Why have you applied for this job? – It may not be obvious from the cv or work history what they will bring to the role, or why they need / want to stop doing what they are currently doing. Look for people who want to actively be part of your venture, rather than those just looking for something better than they have now.

You are also likely to ask about why they feel well suited to it, skills they bring, notice period at current position, availability / start date (plus hours per week if not full-time) – but these are more ‘hard facts’ – information for the file, rather than giving you any feel for the person sat in front of you.

What do you like to do in your spare time? –  this is a good way to put a nervous applicant at ease – talking about the things they enjoy should be easy for most people and can tell you a lot about what motivates them and the type of life they lead. It may also indicate whether they prefer doing things on their own or as part of a team – everyone says in an interview they can do both, but most people have a preference for one over the other.

To a great extent, you are looking for someone who is motivated and enthusiastic and shares the vision and ethos of your business. Someone that will fit into your team and that you will enjoy working with. The right person can be trained with the skills and technical knowledge needed much more easily than trying to change the attitude of someone who has the qualifications and work history but simply does not fit well with your team.

Ask them if they have any questions for you – depending on how deep a conversation you have had, you may have covered all they need to know at this stage.

Let the candidates know when they are likely to hear from you. This should be after you have interviewed all the candidates, as your strongest candidate may be the last one you see!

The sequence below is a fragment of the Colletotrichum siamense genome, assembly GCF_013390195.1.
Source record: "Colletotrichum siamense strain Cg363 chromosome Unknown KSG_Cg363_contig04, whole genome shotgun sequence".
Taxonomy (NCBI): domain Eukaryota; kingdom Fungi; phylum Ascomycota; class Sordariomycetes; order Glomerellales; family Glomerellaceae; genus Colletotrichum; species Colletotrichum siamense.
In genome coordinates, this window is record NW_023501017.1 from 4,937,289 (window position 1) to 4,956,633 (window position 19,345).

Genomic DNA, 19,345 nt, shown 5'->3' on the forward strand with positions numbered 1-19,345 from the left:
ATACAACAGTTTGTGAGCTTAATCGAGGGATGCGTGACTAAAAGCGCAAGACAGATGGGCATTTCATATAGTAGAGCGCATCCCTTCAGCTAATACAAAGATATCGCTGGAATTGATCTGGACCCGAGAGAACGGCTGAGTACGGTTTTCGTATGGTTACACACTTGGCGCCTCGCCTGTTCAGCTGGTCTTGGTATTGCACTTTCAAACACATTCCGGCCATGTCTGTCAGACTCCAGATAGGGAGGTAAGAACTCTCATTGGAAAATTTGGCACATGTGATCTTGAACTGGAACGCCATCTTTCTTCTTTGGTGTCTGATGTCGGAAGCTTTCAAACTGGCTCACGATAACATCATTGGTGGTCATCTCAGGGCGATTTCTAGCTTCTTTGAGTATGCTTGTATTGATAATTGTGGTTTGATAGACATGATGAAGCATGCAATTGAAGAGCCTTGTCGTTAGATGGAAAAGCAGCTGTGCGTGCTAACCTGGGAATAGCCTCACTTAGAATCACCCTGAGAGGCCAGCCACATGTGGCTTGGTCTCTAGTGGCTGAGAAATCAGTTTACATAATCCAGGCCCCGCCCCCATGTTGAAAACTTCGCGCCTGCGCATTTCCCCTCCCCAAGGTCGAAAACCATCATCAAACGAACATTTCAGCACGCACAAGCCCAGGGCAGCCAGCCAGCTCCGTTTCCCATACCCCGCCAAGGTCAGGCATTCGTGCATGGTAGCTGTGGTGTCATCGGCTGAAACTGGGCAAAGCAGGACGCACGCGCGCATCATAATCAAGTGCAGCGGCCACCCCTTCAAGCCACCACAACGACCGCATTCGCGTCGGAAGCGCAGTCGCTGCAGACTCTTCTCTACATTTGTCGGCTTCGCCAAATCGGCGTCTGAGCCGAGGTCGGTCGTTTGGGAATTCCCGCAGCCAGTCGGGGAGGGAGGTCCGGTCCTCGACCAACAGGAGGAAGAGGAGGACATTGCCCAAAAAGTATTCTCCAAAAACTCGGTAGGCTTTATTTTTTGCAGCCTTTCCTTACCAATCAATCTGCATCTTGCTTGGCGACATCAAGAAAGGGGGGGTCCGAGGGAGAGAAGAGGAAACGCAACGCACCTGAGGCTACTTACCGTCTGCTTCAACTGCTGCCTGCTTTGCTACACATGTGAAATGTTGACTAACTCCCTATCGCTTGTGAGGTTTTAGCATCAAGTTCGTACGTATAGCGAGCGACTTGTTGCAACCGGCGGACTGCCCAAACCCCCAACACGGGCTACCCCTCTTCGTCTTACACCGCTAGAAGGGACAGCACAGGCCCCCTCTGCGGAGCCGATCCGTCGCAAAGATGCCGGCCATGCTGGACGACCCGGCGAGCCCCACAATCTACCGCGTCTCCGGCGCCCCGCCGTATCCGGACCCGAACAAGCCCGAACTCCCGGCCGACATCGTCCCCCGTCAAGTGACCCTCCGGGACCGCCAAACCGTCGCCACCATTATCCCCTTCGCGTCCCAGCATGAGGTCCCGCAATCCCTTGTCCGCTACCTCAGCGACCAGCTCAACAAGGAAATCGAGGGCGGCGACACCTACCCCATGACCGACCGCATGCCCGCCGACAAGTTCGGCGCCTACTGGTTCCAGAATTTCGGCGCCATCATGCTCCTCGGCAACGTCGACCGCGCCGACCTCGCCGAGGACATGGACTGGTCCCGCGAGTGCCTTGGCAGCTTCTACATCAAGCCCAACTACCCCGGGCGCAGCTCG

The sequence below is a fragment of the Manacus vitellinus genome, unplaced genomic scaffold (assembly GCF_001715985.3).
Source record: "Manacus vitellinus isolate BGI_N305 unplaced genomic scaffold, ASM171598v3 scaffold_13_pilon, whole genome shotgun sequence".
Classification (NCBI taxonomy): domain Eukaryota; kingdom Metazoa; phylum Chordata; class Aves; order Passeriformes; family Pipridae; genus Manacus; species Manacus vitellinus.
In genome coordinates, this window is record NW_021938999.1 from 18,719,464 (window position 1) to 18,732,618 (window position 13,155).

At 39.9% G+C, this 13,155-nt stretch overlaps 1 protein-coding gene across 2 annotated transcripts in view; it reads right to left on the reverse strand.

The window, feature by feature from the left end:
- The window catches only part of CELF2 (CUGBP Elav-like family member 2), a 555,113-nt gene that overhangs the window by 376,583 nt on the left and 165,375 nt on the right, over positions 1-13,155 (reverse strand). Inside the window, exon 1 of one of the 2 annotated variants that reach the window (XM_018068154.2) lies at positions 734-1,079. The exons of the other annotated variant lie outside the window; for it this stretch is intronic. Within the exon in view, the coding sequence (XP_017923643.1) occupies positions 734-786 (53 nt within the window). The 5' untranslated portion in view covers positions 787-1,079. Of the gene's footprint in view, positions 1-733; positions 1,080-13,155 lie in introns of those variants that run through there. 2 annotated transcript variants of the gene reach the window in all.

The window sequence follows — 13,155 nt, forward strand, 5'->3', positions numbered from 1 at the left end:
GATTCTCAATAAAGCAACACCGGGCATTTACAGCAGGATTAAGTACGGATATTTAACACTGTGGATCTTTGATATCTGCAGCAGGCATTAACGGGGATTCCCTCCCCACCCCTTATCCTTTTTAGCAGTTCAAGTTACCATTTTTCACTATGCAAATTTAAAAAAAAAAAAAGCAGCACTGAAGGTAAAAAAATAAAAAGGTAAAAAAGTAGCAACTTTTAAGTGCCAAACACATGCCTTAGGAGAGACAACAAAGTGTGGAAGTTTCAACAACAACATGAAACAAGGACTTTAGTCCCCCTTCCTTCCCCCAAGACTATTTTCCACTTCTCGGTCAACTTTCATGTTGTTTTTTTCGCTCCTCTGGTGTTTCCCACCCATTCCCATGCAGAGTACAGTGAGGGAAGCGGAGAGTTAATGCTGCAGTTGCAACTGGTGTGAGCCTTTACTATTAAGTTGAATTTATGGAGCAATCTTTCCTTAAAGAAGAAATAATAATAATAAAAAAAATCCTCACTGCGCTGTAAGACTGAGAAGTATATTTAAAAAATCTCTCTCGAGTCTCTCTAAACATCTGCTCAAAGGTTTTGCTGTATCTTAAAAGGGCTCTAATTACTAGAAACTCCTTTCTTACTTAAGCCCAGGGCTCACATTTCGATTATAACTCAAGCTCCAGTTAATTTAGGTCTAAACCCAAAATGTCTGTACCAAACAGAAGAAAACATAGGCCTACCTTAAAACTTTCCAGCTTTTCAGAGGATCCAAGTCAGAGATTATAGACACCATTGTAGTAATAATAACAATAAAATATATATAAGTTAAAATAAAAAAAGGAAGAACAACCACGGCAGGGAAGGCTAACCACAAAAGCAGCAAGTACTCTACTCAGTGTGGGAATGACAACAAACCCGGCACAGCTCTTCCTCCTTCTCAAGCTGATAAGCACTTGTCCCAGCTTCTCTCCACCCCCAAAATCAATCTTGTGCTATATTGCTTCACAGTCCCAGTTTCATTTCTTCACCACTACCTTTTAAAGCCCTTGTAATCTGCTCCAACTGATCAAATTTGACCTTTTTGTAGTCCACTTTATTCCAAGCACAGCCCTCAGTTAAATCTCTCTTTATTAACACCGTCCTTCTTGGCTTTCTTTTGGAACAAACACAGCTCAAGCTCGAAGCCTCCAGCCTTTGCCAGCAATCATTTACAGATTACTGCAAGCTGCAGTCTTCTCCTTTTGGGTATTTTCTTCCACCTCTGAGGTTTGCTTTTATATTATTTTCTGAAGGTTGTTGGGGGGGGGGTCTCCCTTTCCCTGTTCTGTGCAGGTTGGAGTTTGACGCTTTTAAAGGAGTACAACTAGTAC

Step 4 – review your notes

Once you have seen all the candidates you may be lucky and have one that stands out head and shoulders above the rest, and it is obvious who you should take on.

You may have no suitable candidates and need to re-advertise and start the process again – don’t take on someone just to fill a vacancy!

or you may have eliminated some as not being right for your team, and be left with more than one suitable candidate and need to weigh up the pros and cons of those remaining.  At this point think further about the role and the strengths each applicant brings, and any potential negatives. If possible ask the advice of someone you trust, preferably someone who runs a successful business or has corporate experience of hiring employees. If the role involves a lot of telephone calls to clients, would one of your applicants be better at that than the other? Is there another way to differentiate?

If you are left with two really strong candidates, is there a way you could take both? If not, you may have to toss a coin!


Finally –

Let the successful person know as soon as possible, preferably by phone followed up by an email. If they accept – hooray! If not, you may have to start the process again (unless you had a second choice / close runner up).

You may want to attach a draft version of their contract and suggest a start date, or may wish to apply for references first. It depends on your business model. If you need help with employment contracts you should consult a professional to help you.

Let un-successful applicants know in a timely fashion – there is no need to go into detail as to why, unless they ask for feedback. Some people like to call, others send this out by email – but please make it nice, concise and send each an email with their name on – not some joint ‘send to all option’


“A Company’s employees are its greatest asset and your people are your product”  – Sir Richard Branson